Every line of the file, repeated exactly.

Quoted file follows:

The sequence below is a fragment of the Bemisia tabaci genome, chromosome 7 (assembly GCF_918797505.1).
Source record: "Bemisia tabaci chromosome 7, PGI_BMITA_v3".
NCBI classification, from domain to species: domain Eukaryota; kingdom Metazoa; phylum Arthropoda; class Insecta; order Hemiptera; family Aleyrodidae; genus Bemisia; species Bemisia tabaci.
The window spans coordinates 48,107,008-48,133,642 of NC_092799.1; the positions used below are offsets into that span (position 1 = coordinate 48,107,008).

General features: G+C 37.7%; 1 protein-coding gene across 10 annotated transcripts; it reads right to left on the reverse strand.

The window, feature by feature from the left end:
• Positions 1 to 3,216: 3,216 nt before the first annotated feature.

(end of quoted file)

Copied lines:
The sequence below is a fragment of the Bemisia tabaci genome, chromosome 7 (assembly GCF_918797505.1).
Source record: "Bemisia tabaci chromosome 7, PGI_BMITA_v3".
NCBI classification, from domain to species: domain Eukaryota; kingdom Metazoa; phylum Arthropoda; class Insecta; order Hemiptera; family Aleyrodidae; genus Bemisia; species Bemisia tabaci.
The window spans coordinates 48,107,008-48,133,642 of NC_092799.1; the positions used below are offsets into that span (position 1 = coordinate 48,107,008).

General features: G+C 37.7%; 1 protein-coding gene across 10 annotated transcripts; it reads right to left on the reverse strand.

The window, feature by feature from the left end:
• Positions 1 to 3,216: 3,216 nt before the first annotated feature.